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College and Career Readiness through Blended Learning

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workplace skills

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Dear Friend of JFYNetWorks,

You may remember a young man named Joey whom we have featured before. Joey was a pleasant, affable high school student with a winning smile and a low opinion of himself. “I want to go to college,” he said, “but I’m not sure I can do it. There’s too much to learn. How am I ever going to make it?” We have recounted how we helped Joey work his way through our College Readiness course by showing him the periodic reports that documented how much he had achieved and how much closer he was to the goal. Our blended learning specialist, Melissa, even counted the number of software modules he had to complete and checked them off as he did them. By the end of the year, he had learned enough to pass the college placement test. In the fall, he was admitted to community college without having to take any remedial courses. We’ll never forget his charmingly modest expression of triumph to Melissa: “I got this, Miss.”

Labor shortage continues. 99% of jobs go to college graduates

Labor Shortage Continues

99% of Jobs Go to College Graduates

by Gary Kaplan, JFYNetWorks Executive Director

“There are no jobs for high school diplomas.”

The May jobs report reiterates a theme we have been hearing with increasing urgency: the shortage of skilled labor. The current 4.3% unemployment rate is a 16-year low. That means there are very few unattached workers available at a time when job openings are near all-time highs. For employers who can’t find qualified workers it means foregoing opportunities for expansion. For the economy at large it means slower growth. But it’s not just a quantitative problem, it’s also qualitative: there aren’t enough workers with the specific skills employers need. The wide range and varied dimensions of the skills shortage are indicated by a survey of Saturday’s newspaper reports.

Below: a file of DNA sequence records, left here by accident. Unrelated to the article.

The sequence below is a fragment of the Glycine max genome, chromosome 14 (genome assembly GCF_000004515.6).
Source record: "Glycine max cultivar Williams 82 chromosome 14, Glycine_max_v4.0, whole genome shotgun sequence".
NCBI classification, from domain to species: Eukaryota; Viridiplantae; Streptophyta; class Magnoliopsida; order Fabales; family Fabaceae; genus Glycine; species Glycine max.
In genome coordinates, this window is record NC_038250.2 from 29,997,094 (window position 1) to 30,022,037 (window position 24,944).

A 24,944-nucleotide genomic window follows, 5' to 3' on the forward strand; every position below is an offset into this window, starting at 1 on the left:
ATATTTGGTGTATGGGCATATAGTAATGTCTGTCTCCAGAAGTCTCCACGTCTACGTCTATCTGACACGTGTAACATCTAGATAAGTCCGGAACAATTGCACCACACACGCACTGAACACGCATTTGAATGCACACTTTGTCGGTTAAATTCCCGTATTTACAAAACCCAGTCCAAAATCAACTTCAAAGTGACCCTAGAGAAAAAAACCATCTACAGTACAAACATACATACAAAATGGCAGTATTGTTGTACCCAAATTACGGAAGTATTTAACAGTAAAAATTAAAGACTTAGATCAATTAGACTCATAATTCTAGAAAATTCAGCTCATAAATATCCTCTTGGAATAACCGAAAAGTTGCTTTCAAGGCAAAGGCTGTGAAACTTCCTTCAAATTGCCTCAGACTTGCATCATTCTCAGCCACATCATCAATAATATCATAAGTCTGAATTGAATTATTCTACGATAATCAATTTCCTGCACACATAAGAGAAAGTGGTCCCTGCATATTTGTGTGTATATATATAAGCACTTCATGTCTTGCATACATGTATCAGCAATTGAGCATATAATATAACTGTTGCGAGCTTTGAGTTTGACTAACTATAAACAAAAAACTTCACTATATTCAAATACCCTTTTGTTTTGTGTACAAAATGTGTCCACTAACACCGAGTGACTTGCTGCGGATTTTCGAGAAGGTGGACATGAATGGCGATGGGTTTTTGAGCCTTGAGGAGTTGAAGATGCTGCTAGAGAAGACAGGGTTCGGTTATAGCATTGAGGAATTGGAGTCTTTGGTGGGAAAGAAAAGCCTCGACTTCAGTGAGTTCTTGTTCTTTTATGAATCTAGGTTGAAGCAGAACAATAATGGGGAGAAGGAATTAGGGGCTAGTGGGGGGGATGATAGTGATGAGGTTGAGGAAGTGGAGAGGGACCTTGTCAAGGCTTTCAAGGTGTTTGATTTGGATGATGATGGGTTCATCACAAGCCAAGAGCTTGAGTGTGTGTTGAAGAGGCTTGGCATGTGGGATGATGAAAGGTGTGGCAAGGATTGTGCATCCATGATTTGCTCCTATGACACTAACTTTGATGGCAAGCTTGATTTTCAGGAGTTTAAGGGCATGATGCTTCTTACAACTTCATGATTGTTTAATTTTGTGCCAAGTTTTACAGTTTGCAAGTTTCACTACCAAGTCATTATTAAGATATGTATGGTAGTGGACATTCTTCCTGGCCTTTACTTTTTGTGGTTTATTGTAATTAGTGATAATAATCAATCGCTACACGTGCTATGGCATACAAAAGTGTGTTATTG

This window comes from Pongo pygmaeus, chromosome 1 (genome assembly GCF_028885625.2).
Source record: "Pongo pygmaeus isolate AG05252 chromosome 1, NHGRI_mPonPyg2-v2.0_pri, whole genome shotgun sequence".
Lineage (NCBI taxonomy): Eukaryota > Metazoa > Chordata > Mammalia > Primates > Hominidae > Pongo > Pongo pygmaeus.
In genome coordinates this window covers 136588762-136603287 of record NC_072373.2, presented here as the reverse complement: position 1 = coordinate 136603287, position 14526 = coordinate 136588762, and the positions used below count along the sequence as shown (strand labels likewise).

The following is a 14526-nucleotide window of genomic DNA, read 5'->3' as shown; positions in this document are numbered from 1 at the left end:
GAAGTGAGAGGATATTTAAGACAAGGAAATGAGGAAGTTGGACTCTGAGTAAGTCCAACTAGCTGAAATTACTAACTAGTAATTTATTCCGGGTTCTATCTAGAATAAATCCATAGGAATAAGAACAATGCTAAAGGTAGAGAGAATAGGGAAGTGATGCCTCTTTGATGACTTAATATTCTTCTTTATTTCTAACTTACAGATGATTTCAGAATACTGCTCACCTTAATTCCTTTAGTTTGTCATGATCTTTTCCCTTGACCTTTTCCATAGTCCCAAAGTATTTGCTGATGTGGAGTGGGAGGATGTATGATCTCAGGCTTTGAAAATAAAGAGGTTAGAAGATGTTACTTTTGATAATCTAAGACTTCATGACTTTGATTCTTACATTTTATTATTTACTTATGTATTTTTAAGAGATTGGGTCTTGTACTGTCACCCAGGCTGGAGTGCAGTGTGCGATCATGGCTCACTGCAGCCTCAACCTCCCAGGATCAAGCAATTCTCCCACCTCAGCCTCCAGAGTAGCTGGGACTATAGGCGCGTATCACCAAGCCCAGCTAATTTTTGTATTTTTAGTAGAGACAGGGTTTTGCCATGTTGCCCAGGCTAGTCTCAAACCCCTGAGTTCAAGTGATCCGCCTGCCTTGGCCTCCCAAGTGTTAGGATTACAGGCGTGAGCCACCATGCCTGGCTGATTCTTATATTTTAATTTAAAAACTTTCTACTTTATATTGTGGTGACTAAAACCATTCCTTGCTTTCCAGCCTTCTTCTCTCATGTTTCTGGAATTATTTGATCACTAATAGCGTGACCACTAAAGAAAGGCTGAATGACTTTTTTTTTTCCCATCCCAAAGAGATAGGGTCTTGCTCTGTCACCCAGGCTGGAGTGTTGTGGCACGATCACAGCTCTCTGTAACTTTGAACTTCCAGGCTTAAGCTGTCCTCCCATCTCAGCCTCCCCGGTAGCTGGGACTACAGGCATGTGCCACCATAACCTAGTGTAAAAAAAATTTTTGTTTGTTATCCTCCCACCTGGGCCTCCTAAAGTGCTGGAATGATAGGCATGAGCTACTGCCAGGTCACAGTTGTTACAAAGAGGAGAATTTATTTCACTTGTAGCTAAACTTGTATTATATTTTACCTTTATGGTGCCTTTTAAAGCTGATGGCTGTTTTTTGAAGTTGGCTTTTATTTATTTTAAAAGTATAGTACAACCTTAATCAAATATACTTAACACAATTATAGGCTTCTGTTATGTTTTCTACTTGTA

by Gary Kaplan, JFYNetWorks Executive Director

The need for a higher-skilled workforce is real.

by Gary Kaplan, JFYNetWorks Executive Director

The March state employment report (released in late April) focuses on two concerns: weak job growth and a shortage of skilled workers. Job growth waxes and wanes from month to month, but the skilled worker shortage has been a constant refrain for years. The Federal Reserve regional summary (the Beige Book) for April seconds the call for more workers at every skill level.

Workplace skills then and now: The Lesson of Inland Steel

Workplace Skills Then and Now: The Lesson of Inland Steel

by Gary Kaplan

“Sorry, son, we can’t hire you. You’re overqualified.”

Thus ended my career as a steelworker. The place was Inland Steel in East Chicago, Indiana. The time was the 1970s. I was looking for an interim job while I plotted my next career move. I thought that working in a steel mill would be educational, in addition to bringing in some serious, and seriously needed, cash.

I had grown up in the Calumet Region of Northwest Indiana, one of the world’s largest concentrations of heavy industry. Steel mills and oil refineries were the landscape of my childhood. Many of my high school classmates had gone directly to work at Inland, Youngstown, US Steel or Standard Oil and were well on their way to owning a house, a car, a cabin in Michigan, a boat, and eventually a union pension. Though I had been around the mills my whole life, I had never been inside them. I thought it was time I found out how America’s industrial might was created.